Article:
Publication Type:Journal Article
Source:Behav Brain Res, Volume 336, p.244-249 (2018)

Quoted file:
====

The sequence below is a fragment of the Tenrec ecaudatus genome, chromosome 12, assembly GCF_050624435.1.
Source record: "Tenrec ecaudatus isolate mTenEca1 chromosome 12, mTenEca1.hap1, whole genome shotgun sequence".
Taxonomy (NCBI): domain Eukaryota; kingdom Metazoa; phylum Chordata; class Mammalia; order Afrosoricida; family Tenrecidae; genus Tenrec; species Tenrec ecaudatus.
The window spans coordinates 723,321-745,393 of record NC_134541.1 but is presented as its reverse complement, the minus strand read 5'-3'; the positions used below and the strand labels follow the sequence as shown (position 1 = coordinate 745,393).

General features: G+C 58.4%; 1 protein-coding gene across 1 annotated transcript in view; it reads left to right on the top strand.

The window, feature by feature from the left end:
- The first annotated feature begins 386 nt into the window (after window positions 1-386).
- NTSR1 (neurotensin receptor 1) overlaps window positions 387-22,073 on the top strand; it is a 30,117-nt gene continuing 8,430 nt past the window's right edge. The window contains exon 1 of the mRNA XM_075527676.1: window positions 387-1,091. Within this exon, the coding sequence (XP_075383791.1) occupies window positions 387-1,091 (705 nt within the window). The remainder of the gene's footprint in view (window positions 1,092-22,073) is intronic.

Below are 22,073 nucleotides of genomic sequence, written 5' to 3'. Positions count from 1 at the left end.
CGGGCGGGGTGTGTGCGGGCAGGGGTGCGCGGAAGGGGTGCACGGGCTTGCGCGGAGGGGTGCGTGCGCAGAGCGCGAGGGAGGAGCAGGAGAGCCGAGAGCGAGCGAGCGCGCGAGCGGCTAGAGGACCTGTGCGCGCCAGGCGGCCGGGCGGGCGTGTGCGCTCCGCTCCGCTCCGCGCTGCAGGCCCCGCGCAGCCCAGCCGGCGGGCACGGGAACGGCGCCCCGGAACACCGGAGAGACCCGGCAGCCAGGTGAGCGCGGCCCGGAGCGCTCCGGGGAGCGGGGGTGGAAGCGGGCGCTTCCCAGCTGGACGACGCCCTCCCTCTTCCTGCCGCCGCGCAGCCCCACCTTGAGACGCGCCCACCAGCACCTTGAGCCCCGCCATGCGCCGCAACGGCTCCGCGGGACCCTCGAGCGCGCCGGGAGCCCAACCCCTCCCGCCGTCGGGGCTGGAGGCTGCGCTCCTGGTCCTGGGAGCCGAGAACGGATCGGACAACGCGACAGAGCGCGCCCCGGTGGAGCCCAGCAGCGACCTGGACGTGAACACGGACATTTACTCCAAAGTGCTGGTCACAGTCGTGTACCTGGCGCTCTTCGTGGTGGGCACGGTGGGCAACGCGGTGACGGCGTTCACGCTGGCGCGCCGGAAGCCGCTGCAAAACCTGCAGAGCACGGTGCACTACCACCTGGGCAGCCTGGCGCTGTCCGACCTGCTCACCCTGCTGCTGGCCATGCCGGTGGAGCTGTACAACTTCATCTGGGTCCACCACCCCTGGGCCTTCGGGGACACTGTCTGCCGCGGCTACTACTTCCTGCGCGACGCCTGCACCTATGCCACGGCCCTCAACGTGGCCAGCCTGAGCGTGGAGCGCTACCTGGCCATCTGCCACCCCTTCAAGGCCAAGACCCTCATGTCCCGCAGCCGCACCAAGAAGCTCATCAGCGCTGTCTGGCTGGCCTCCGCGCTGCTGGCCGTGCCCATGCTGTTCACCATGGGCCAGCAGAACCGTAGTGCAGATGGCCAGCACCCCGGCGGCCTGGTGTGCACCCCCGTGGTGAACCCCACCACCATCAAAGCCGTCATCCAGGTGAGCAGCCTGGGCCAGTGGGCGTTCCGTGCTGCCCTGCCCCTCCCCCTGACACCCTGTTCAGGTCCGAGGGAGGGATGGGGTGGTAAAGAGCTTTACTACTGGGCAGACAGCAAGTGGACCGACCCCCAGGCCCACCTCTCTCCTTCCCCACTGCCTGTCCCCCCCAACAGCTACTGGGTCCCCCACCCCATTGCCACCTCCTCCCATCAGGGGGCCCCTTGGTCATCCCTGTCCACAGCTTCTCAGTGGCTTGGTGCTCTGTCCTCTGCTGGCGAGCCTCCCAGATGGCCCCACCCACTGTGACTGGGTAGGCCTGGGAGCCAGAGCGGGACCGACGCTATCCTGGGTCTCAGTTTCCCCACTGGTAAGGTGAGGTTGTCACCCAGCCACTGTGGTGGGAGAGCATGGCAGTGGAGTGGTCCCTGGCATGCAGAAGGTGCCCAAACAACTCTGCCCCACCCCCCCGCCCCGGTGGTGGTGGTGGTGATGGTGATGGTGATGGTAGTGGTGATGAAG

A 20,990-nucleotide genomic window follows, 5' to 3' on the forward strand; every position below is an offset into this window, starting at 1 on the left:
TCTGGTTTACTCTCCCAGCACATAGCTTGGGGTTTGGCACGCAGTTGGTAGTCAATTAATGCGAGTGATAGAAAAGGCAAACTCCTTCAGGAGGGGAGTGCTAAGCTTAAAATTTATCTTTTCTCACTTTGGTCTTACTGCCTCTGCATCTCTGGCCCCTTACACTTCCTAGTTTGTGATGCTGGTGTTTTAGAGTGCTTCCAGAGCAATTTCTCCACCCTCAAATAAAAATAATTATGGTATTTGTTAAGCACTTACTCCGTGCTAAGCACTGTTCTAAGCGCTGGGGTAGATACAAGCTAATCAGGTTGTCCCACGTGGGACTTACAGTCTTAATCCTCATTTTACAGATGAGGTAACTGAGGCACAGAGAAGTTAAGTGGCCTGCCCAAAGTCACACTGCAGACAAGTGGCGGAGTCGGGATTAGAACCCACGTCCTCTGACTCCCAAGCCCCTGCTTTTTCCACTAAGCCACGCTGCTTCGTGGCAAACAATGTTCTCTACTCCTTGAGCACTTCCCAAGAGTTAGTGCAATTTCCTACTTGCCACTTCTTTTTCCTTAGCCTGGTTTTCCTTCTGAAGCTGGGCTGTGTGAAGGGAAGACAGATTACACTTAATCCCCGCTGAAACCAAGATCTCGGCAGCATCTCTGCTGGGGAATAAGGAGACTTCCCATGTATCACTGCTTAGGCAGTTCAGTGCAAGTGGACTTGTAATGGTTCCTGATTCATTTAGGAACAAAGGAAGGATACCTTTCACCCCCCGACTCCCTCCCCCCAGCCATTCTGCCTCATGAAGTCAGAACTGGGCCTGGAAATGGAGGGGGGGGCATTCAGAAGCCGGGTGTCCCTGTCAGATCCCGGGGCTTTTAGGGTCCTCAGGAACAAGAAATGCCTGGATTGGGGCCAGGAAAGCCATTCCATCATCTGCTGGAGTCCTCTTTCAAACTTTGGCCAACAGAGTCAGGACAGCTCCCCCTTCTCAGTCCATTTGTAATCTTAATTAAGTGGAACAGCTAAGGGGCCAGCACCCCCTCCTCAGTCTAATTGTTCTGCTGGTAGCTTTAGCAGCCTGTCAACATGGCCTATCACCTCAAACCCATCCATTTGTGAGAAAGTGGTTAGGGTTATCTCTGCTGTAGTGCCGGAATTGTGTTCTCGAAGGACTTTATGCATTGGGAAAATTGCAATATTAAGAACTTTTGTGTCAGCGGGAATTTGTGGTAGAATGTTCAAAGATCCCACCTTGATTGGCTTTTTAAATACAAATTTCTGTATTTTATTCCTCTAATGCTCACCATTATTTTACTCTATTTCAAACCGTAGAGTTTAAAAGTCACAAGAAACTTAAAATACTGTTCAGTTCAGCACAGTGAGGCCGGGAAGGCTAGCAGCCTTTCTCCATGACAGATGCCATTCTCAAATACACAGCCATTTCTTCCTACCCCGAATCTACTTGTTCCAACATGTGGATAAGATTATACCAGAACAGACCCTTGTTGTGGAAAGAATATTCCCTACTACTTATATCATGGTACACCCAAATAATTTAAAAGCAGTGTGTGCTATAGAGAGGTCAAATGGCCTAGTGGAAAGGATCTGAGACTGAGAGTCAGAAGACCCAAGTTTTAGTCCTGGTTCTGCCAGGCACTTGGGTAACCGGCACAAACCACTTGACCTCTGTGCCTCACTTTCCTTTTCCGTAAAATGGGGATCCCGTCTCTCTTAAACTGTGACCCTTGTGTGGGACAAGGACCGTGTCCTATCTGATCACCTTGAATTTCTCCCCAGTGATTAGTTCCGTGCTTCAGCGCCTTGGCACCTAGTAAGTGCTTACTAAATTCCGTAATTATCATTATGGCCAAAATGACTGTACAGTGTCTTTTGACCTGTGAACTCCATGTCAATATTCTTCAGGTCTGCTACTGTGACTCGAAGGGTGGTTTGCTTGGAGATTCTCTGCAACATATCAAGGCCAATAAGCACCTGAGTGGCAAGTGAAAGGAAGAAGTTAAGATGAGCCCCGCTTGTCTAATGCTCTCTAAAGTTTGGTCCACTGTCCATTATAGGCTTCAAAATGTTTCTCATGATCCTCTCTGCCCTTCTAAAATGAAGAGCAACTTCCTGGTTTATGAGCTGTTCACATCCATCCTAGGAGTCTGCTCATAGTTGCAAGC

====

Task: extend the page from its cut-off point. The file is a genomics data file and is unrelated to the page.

The involvement of the motor system in action language comprehension is a hotly debated topic in cognitive neuroscience and psychology. Recent studies suggest that primary motor cortex (M1) response to action language is context-sensitive rather than automatic and necessary. Specifically, semantic polarity (i.e. affirmative/negative valence) appears to modulate the intensity of this response, which is stronger for affirmative action sentences. The aim of our study was to examine further the context sensitivity of M1 response. More specifically, we aimed to determine whether M1 response follows semantic polarity or the core meaning of the sentence using two-part action sentences containing interacting polarities. Modulations of M1 activity were recorded using surface electromyography of the first dorsal interosseous muscle of the right hand in 22 healthy participants. Our results show an increase in M1 activity during the first part of the sentence, regardless of semantic polarity. This response was then modulated by the polarity of the second part of the sentence, which carried crucial information regarding the action. These observations suggest that M1 differentially responds to different aspects of action sentences, one response being automatic and the other following the core meaning of the sentence. Our results thus contribute to clarifying the nature of the motor response to action language, which is key to develop more comprehensive and plausible neurobiological models of language processing.